December 13, 2021 1:23 am

Cost-of-Living Adjustments Tax Brackets and More for 2022

The IRS adjusts more than five dozen items annually for inflation. Due to significant inflation over the past year, the tax brackets and many items have been increased for 2022 (Rev. Proc. 2021-45). The following are highlights of some key changes:

Standard deduction amounts. The standard deduction for joint filers rises to $25,900 (up from $25,100 in 2021). For single taxpayers and married individuals filing separately, the standard deduction in 2022 will be $12,950 (up from $12,550 in 2021), and for heads of households, the standard deduction will be $19,400 (up from $18,800 in 2021). The additional standard deduction amount for age or blindness increases to $1,400 for joint filers (up from $1,350 in 2021) and to $1,750 (up from $1,700 in 2021) for unmarried individuals who are not surviving spouses. The standard deduction for dependents is the greater of $1,150 or the sum of $400 and the dependent’s earned income amount (but not more than the standard deduction amount for the dependent’s filing status).

Gross income of a qualifying relative. To claim head-of-household status or certain other tax breaks based on having a qualifying relative, there is a gross income limit. For 2022, it’s $4,400 (up from $4,300 in 2021).

Health FSAs. The salary reduction contribution limit for 2022 to a health flexible spending account (FSA) increases to $2,850 (up from $2,750 in 2021). The carryover limit will be $570 (up from $550 in 2021). Note: The dependent care FSA, which had been $10,500 in 2021, reverts to the former limit of $5,000, an amount not adjusted annually for inflation.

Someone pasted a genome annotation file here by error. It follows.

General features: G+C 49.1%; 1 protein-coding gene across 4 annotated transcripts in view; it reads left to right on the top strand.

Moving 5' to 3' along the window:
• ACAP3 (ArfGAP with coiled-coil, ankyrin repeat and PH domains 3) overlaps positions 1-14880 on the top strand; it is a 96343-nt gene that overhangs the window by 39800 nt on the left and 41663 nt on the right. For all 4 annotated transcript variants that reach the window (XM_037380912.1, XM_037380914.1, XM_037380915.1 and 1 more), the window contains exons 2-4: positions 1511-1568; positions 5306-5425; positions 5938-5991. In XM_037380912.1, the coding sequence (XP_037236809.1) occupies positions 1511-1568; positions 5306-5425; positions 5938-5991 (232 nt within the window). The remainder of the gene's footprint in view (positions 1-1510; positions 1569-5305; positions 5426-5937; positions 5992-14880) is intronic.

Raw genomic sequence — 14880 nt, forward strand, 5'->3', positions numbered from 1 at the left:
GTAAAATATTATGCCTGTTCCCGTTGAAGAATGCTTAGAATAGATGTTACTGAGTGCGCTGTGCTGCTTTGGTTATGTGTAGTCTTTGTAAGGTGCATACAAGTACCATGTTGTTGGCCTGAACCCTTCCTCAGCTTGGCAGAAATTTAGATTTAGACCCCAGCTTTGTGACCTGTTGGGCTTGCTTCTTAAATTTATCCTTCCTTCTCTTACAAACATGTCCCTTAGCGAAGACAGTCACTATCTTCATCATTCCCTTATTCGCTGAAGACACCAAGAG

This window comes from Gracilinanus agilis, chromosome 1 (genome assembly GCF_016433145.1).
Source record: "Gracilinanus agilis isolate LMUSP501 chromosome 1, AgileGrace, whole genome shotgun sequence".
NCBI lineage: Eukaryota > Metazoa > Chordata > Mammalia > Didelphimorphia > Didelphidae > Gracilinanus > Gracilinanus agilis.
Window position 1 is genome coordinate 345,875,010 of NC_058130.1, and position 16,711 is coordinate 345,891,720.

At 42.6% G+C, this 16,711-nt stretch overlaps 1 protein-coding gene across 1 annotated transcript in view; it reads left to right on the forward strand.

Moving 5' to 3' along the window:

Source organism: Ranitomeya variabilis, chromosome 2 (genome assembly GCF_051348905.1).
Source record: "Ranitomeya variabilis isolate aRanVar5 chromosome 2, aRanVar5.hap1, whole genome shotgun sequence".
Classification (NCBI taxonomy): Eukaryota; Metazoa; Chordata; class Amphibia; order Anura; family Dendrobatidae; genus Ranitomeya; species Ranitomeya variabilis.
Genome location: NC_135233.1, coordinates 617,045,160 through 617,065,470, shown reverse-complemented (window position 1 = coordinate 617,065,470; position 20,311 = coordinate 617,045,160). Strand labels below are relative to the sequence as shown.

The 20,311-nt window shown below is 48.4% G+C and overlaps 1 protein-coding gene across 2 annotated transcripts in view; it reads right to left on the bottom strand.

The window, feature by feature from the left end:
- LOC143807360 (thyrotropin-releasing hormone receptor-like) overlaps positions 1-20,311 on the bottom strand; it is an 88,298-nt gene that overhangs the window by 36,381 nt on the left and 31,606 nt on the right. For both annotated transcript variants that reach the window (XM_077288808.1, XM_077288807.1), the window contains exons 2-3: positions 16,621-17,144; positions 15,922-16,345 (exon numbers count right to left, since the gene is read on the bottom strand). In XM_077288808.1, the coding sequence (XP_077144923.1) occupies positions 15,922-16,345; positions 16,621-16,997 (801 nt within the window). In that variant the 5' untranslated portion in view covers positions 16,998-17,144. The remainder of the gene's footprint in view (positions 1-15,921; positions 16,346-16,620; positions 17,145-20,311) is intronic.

Transportation fringe benefits. The tax-free monthly amount for parking, transit passes, and vanpooling in 2022 will be $280 (up from $270 in 2021).

Educator deduction. The deduction for classroom expenses and career development of teachers and certain other educators in 2022 is $300 (up from $250 in 2021).

Deduction for student loan interest. The limit on deductible interest remains up to $2,500, which is fixed by law. But the maximum income limits for claiming the above-the-line deduction have increased slightly for married persons filing jointly. The deduction phaseout begins with modified adjusted gross income (MAGI)  over $70,000 if single or $145,000 on a joint return, and is completely phased out if  MAGI is $85,000 or more if single or $175,000 or more on a joint return.

Foreign earned income. The exclusion for foreign earned income from a job or self-employment abroad will be $112,000 in 2022 (up from $108,700 in 2021).

Estate and gift taxes. The annual gift tax exclusion remains for 2022 is $16,000 per beneficiary (up from $15,000 in 2021). The lifetime exemption amount for estates of decedents dying in 2022 will be $12,060,000 (up from $11.7 million in 2021).

Tax Glossary


A tax technique of applying a loss or credit from a current year to a later year. For example, a business net operating loss may be carried forward 20 years instead of being carried back.

More terms